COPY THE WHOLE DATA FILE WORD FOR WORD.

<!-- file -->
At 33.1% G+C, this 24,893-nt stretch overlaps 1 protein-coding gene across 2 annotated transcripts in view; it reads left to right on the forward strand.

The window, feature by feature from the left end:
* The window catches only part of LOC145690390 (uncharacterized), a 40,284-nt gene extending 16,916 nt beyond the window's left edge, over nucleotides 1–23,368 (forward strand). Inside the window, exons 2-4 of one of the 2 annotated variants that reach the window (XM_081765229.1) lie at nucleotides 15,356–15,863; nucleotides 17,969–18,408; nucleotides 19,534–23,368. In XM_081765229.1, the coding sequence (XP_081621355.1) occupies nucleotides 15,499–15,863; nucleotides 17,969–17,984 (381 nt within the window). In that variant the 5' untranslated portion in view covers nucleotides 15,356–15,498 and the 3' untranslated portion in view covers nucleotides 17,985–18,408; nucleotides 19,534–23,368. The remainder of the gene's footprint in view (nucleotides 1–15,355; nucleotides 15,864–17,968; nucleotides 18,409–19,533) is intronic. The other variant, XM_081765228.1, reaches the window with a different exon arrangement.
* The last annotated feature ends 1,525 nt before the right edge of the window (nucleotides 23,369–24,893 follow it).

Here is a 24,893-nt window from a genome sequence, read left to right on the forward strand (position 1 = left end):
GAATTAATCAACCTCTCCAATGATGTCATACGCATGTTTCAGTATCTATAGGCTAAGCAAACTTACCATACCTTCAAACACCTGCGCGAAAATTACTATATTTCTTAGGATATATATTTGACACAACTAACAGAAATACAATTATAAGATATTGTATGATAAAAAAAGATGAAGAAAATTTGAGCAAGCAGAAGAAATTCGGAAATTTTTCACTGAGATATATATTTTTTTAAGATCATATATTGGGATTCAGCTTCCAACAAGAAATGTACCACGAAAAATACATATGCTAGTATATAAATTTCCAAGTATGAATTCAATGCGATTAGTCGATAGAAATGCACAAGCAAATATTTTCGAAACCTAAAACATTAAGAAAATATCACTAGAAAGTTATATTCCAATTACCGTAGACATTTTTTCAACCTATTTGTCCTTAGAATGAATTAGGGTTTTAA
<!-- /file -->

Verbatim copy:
At 33.1% G+C, this 24,893-nt stretch overlaps 1 protein-coding gene across 2 annotated transcripts in view; it reads left to right on the forward strand.

The window, feature by feature from the left end:
* The window catches only part of LOC145690390 (uncharacterized), a 40,284-nt gene extending 16,916 nt beyond the window's left edge, over nucleotides 1–23,368 (forward strand). Inside the window, exons 2-4 of one of the 2 annotated variants that reach the window (XM_081765229.1) lie at nucleotides 15,356–15,863; nucleotides 17,969–18,408; nucleotides 19,534–23,368. In XM_081765229.1, the coding sequence (XP_081621355.1) occupies nucleotides 15,499–15,863; nucleotides 17,969–17,984 (381 nt within the window). In that variant the 5' untranslated portion in view covers nucleotides 15,356–15,498 and the 3' untranslated portion in view covers nucleotides 17,985–18,408; nucleotides 19,534–23,368. The remainder of the gene's footprint in view (nucleotides 1–15,355; nucleotides 15,864–17,968; nucleotides 18,409–19,533) is intronic. The other variant, XM_081765228.1, reaches the window with a different exon arrangement.
* The last annotated feature ends 1,525 nt before the right edge of the window (nucleotides 23,369–24,893 follow it).

Here is a 24,893-nt window from a genome sequence, read left to right on the forward strand (position 1 = left end):
GAATTAATCAACCTCTCCAATGATGTCATACGCATGTTTCAGTATCTATAGGCTAAGCAAACTTACCATACCTTCAAACACCTGCGCGAAAATTACTATATTTCTTAGGATATATATTTGACACAACTAACAGAAATACAATTATAAGATATTGTATGATAAAAAAAGATGAAGAAAATTTGAGCAAGCAGAAGAAATTCGGAAATTTTTCACTGAGATATATATTTTTTTAAGATCATATATTGGGATTCAGCTTCCAACAAGAAATGTACCACGAAAAATACATATGCTAGTATATAAATTTCCAAGTATGAATTCAATGCGATTAGTCGATAGAAATGCACAAGCAAATATTTTCGAAACCTAAAACATTAAGAAAATATCACTAGAAAGTTATATTCCAATTACCGTAGACATTTTTTCAACCTATTTGTCCTTAGAATGAATTAGGGTTTTAA